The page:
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Ron Ferber was attacked. That is how he felt, and there was nothing he could do to stop it.

He was a homeless man who dealt with mental health issues and mostly kept to himself. He dumpster dived for a living, recycling cans and bottles and eating what decent food he could find. He was also a collector of various items that he found. He had one tub full of jewelry he found in dumpsters, another plastic bottle full of bottle caps. Another container was full of old coins. He would take whatever others thought were worthless, collect them and protect them. Once a container was full, he dug a hole near his camp and buried it.

He suffered the indignities of all the homeless. There are always difficulties finding a safe and clean place to go to the bathroom. Some would yell at him for being in or close to a dumpster, and he would move on. Some would look at his obvious homeless attire and state of hygiene and tell him to get a job. All of this bothered him, but there was one indignity that he couldn’t abide: harassment of the police.

As far as Ron was concerned, he shouldn’t have to be approached by the police at all. First of all, he was a citizen of the U.S. Secondly, he was law-abiding. He didn’t break in anything to steal, most of the dumpsters he went into he had permission to go in. He kept to himself, and bothered no one who didn’t bother him. But the police would seek him out. They would ask for his I.D. and ask him questions as if they assumed he was a criminal whom they had to keep track of. Perhaps he could go a month without them stopping him and putting him through the ritual of humiliation, but they would always find him again.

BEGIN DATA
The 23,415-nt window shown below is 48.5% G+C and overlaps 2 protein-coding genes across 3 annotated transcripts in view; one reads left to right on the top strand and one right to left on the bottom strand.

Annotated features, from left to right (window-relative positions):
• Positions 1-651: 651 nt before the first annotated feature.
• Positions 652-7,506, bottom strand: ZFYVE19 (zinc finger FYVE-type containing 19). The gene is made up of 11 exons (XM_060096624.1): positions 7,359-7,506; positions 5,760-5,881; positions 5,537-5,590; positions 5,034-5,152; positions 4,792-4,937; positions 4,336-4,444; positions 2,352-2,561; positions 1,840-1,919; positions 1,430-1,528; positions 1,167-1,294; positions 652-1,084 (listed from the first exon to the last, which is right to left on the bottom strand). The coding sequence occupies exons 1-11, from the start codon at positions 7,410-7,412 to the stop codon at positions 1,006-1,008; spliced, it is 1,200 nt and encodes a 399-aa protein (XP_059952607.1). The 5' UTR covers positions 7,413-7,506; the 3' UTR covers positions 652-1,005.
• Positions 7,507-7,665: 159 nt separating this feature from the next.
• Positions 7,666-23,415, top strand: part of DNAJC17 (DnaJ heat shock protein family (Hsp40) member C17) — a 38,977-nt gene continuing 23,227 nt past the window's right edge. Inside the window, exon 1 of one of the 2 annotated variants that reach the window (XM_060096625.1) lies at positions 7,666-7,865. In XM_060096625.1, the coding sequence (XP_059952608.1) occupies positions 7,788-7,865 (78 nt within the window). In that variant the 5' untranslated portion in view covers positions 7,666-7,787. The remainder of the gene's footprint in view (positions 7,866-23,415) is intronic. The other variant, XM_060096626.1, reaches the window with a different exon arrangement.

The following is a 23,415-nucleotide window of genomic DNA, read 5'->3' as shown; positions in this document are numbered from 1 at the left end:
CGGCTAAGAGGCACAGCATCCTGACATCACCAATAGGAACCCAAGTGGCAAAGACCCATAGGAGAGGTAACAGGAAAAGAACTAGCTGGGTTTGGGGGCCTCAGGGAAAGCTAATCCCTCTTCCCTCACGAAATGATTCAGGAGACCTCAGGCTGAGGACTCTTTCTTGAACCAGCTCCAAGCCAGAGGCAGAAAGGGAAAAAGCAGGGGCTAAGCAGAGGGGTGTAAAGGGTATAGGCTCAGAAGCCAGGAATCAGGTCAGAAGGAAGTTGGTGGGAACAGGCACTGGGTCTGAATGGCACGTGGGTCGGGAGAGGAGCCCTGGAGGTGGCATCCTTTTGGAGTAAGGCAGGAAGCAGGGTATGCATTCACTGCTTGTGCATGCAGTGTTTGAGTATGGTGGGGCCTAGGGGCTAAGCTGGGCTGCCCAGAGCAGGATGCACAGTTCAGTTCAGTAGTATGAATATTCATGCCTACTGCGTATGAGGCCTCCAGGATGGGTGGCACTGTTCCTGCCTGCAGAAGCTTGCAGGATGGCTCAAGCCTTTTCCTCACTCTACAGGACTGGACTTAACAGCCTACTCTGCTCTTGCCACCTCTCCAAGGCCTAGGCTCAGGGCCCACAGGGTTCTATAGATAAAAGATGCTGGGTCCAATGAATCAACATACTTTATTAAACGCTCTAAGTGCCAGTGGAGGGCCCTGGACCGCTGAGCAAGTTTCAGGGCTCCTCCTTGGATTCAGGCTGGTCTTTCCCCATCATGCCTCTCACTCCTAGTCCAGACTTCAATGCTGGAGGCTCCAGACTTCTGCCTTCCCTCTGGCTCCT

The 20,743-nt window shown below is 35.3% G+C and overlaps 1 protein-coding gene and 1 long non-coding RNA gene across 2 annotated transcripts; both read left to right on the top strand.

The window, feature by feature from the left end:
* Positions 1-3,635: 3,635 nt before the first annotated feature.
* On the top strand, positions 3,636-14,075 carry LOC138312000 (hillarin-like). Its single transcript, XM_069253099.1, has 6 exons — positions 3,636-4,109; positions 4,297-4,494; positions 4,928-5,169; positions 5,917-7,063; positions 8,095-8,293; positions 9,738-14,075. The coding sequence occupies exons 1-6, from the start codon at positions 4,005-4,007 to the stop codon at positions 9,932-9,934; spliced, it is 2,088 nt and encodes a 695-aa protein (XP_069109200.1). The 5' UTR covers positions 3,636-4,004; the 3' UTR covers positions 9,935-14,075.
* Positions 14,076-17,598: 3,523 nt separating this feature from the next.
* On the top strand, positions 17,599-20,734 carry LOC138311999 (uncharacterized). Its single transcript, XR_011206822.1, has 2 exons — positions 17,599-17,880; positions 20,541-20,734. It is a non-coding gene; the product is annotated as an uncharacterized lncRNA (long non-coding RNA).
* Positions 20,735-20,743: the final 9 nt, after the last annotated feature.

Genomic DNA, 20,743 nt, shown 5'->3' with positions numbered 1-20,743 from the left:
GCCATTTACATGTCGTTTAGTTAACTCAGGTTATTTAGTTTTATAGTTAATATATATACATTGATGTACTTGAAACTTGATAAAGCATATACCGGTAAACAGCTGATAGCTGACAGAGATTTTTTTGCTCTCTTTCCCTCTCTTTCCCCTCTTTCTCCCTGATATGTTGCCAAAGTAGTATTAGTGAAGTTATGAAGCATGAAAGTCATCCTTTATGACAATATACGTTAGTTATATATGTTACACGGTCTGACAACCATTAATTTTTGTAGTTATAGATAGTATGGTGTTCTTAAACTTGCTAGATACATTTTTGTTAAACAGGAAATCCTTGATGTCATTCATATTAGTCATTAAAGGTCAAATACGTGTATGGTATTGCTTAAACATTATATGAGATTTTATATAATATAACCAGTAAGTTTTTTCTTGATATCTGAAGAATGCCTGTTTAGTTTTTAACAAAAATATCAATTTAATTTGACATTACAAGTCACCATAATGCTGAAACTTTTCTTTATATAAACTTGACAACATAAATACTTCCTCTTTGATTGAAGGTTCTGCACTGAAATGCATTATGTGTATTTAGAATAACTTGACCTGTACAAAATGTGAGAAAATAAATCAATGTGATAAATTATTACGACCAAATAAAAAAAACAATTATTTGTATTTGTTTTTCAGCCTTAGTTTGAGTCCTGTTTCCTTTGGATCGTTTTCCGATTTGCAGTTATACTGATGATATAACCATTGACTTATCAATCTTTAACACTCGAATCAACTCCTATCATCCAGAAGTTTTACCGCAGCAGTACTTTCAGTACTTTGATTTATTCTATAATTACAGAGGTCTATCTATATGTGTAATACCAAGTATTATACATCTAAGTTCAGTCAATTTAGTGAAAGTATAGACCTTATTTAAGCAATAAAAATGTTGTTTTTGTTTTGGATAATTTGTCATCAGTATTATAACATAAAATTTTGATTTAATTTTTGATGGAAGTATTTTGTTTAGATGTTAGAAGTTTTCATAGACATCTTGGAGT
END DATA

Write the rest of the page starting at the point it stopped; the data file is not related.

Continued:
He couldn’t stand it. He couldn’t live with it. After one time of being questioned by the police, he announced, “The next time the police question me, I’m going to kill myself!”

The next time he was found, he was dead in his sleeping bag in the midst of his camp.

Unfortunately, this is not the end of the story of Ron Ferber.

One of Ron’s acquaintances found Ron, dead. He wanted Ron’s body to be treated with respect and buried, but he feared the police too much to call 911 for the authorities to care for his body. So the body was left.

Rumors among a few people spread that a body was lying there, just a stone’s throw from a busy street in Gresham. A couple of meth addicts, housed in downtown Gresham, decided to check it out. Just for fun, they brought a video camera. After they found the body, they immediately opened his mouth and found what they were looking for– fillings. They took a pair of pliers and pulled out all the teeth with fillings, videotaping the whole scene, enjoying themselves greatly. They sold the fillings for some twenty bucks, enough for a single hit of dope.